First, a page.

Cricket too slow to change--toss out free hit, leg byes
We see this scenario many times—a bowler has bowled a great delivery and the batter is deceived, can’t put bat to ball. But the ball brushes his pads and goes to the fine leg boundary. Umpire signals four, in favour of the batting team! Batter rewarded, bowler penalised. How does that make sense from any angle?
As they say, change is the only constant. So, we all have to keep pace with the changing world around us; my sport though lags behind a little in this matter.
Granted, we have three formats today and a few tweaks have been made in these, but there are still some elements in the game that infuriate me and need a change in keeping with the evolving landscape.
Since helmets came into the game, bowlers have lost massive ground in the contest between bat and ball; fear of getting hit was one big challenge batters had to overcome. All other things came later.
Only the very brave could stand up to the great West Indian attack when there were no helmets, and yes, the tails did not wag too much then as they do now.
Helmets have changed the balance between bat and ball like nothing else, more than even flat pitches and bigger bats.
Hence, for the game to stay absorbing and meaningful, especially to the discerning viewer, one must keep ensuring that there is proper balance between bat and ball and it all makes sense in the end.
For example, we see this scenario many times—a bowler has bowled a great delivery and the batter is deceived, can’t put bat to ball. But the ball brushes his pads and goes to the fine leg boundary.
Umpire signals four, in favour of the batting team! Batter rewarded, bowler penalised. How does that make sense from any angle?
Batters today are ‘360-degree’ players because they have become more imaginative, but before that it’s because of, yes, you guessed it, helmets!
Would a batter go down on one knee against a big fast bowler, his face perfectly in line with a ball coming at 90 mph, to play a Dilscoop if he wasn’t wearing a helmet? When we gave batters helmets, we should have felt obligated to give something significant back to the bowlers too.
It pains me, especially in T20 cricket, to see the bowler being penalised 6 runs when he has bowled a superb short ball, bouncing at a legitimate height which a No.11 batter has slogged with eyes closed. The ball flies off the edge over the keeper, crashing into the sight-screen.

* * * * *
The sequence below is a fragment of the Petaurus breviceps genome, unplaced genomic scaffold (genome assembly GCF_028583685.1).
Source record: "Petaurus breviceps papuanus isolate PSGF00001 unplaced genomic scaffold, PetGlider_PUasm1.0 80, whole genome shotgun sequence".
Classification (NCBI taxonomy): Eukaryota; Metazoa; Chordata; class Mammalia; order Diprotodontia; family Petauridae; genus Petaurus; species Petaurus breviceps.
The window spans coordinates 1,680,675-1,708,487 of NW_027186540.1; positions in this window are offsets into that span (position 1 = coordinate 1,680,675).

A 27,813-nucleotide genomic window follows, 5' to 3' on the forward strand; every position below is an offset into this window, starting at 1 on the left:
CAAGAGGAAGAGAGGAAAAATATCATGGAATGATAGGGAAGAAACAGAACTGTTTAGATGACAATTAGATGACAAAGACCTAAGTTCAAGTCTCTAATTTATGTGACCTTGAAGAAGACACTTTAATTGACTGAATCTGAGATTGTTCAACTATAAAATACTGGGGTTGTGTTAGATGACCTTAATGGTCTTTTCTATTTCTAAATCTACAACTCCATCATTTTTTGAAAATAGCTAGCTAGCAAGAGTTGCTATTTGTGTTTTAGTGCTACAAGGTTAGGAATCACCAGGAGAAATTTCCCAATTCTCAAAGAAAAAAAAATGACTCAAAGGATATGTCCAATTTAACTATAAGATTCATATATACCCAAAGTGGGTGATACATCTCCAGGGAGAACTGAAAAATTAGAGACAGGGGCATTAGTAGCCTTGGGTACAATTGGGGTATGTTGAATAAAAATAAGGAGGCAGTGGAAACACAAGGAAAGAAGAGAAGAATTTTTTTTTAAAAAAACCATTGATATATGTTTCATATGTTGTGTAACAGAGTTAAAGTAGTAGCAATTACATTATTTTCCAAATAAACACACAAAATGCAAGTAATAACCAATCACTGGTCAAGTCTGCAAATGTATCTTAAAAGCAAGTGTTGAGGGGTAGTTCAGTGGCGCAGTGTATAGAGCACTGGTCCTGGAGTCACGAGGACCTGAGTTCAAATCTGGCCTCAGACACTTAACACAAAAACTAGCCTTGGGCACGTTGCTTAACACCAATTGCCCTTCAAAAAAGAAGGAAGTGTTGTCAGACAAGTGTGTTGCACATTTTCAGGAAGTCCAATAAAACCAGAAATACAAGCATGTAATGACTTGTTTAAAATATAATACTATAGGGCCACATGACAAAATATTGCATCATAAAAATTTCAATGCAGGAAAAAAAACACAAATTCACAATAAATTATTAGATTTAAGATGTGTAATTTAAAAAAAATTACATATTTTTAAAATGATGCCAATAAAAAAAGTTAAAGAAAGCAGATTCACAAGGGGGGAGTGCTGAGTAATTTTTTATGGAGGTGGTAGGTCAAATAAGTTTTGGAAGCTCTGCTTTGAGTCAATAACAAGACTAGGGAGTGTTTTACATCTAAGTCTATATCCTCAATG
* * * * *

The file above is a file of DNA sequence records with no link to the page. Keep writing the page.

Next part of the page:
Teams have won close matches like this when in actual event it’s the bowler who’s won the contest. There is just no cricketing logic to this, except that it’s been the thing over the years.
In baseball, the batter gets no reward if the ball flies off his club behind him because he has not made a good enough connection. Baseball rewards success while cricket rewards failure; no wonder the batter in cricket has a sheepish smile every time this happens.
Free hit is another thing I want gone, again terribly unfair on the bowlers. Today with the TV umpire monitoring no balls, a bowler has to be a centimetre over and immediately a string of punishments are meted out to him.
The bowler has to bowl an extra ball for starters, the batter cannot be out to that no ball already bowled, and there is also a penalty of one run. To add to that, there is a free hit offered to the batsman next ball in which he cannot be out. The penalty is just not commensurate to the ‘wrongful’ act. It’s as if the rule was introduced by a sadist who hated bowlers.
In the spirit of changing with time...LED stumps, love them! But can anyone tell me why we still have bails on them?
In the olden days, we only had the naked eye; bails were needed for the umpires to be sure the stumps were hit. But now with sensors on the LED stumps, even if the ball grazes them they light up as absolute confirmation that they were disturbed; you don’t need the bails anymore to be sure of that.
Bails on LED stumps only complicate matters as we repeatedly look at grainy replays to see if the whole bail is off the groove or just one end of it... slowing the game further.
I watch tennis-ball cricket played on the streets in India and it’s fascinating to see how smart these people are (hence the term ‘street smart’ I guess); depending on the setting they are playing in, they change their rules.
If there is a very short boundary on one side, it’s a ‘2D’; no, not two dimensional, but ‘two declared’—the batter gets just two runs because they have concluded it’s not a big deal hitting that boundary.
Anyone for ‘2D’ at one of those 45-metre boundaries at Eden Park, Auckland?